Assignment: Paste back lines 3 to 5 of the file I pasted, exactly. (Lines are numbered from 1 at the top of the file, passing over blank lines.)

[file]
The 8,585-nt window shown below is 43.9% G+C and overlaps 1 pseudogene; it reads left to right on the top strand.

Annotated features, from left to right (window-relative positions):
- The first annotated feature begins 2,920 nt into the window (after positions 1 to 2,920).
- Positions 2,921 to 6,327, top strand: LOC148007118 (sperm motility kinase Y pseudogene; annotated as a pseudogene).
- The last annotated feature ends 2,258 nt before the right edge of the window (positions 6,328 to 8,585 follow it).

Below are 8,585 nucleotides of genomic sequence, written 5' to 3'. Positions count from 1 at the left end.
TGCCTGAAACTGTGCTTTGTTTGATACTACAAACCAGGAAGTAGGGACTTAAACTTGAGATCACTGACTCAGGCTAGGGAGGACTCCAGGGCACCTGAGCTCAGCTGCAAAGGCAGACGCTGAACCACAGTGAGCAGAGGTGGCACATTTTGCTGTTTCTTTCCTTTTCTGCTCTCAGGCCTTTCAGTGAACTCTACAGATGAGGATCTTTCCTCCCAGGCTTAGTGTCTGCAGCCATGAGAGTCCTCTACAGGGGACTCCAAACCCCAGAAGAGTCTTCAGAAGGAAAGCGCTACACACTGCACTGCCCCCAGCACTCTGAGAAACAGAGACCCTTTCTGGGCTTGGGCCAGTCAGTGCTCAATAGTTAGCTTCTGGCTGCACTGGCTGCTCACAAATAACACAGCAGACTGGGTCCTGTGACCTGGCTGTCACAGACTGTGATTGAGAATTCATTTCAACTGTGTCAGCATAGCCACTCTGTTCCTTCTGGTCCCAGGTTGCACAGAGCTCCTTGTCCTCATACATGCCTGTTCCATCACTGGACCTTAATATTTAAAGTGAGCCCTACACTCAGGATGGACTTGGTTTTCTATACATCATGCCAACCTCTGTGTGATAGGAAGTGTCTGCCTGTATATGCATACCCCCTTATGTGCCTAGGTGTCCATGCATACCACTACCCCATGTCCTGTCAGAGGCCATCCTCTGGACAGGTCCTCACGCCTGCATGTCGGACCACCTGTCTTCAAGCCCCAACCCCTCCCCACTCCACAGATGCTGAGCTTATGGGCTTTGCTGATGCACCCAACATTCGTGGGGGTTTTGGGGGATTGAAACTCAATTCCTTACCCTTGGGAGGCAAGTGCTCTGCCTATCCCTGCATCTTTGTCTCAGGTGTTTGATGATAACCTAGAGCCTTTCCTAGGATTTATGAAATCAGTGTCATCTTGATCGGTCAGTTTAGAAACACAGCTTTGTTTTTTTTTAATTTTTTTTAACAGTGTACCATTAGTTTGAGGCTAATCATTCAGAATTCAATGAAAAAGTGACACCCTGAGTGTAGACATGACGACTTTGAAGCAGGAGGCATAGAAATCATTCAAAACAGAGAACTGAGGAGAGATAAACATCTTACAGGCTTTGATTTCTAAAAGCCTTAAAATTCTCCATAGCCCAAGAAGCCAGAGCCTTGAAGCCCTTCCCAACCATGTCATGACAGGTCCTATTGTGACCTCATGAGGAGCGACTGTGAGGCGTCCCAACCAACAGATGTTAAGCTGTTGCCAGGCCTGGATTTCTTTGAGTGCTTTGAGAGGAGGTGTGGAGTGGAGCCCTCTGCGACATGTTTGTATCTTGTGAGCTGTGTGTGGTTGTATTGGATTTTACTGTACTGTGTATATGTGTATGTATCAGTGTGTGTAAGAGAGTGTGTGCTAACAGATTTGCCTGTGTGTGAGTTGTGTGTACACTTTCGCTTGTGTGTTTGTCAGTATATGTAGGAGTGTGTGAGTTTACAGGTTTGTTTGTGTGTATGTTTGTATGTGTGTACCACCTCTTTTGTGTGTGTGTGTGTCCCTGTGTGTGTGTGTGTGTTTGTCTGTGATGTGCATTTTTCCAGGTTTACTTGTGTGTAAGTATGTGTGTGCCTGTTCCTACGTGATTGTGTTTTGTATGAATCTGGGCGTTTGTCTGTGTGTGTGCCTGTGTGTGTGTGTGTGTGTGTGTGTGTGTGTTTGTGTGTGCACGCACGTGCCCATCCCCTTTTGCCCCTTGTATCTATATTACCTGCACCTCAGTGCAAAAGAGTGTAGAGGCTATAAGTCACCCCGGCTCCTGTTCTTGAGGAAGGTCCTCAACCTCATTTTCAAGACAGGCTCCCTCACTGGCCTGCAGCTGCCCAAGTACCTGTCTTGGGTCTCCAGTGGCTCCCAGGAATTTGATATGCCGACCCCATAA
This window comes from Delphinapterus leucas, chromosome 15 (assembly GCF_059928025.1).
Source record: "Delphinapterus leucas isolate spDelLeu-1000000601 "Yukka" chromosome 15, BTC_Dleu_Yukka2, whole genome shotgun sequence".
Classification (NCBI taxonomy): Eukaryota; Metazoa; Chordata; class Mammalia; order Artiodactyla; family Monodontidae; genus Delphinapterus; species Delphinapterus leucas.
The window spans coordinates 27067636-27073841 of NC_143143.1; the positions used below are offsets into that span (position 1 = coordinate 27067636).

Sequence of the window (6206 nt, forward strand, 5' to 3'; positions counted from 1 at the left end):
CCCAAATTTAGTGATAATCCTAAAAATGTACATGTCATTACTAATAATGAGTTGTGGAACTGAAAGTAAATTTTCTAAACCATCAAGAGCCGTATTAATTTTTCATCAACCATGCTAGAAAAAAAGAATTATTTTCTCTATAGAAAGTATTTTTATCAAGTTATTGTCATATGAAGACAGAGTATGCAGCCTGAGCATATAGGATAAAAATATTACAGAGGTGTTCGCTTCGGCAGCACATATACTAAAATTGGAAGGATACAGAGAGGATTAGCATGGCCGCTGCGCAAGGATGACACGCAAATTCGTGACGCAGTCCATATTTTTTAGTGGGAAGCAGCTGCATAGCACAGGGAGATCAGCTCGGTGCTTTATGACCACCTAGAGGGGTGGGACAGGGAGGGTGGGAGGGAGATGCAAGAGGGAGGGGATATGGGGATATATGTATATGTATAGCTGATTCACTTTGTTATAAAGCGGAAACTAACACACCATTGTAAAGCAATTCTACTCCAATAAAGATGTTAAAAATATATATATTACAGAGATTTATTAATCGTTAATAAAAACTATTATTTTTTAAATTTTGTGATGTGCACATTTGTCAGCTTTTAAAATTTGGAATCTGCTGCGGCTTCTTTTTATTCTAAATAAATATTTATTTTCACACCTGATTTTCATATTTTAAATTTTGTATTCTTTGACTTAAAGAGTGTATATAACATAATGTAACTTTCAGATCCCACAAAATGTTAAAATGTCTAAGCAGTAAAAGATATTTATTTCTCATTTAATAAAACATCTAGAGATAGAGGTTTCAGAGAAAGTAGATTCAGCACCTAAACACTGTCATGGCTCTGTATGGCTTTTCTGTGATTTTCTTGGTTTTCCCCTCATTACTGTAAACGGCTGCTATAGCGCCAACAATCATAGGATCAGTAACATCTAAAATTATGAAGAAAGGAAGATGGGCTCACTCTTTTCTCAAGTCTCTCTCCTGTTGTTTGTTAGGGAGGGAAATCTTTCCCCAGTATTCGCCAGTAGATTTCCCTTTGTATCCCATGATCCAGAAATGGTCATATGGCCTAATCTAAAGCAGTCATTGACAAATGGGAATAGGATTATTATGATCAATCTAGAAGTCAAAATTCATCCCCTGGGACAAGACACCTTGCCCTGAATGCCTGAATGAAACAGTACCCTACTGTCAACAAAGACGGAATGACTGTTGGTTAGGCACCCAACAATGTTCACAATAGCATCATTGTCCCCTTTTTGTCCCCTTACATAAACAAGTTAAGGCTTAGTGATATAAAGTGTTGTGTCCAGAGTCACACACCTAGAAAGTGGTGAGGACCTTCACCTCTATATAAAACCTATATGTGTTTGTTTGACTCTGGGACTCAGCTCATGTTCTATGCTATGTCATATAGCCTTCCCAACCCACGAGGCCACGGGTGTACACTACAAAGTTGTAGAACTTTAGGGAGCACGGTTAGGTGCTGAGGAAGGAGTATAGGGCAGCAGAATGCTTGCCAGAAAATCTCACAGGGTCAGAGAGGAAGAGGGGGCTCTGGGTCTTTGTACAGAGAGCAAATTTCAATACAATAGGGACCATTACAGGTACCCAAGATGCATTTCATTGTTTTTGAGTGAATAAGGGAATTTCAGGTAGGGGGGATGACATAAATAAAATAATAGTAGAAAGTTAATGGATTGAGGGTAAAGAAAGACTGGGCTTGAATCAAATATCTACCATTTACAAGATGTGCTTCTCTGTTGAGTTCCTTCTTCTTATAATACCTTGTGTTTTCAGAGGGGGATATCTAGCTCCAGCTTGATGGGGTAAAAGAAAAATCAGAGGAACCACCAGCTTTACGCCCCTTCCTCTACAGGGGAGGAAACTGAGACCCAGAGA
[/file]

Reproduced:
- The first annotated feature begins 2,920 nt into the window (after positions 1 to 2,920).
- Positions 2,921 to 6,327, top strand: LOC148007118 (sperm motility kinase Y pseudogene; annotated as a pseudogene).
- The last annotated feature ends 2,258 nt before the right edge of the window (positions 6,328 to 8,585 follow it).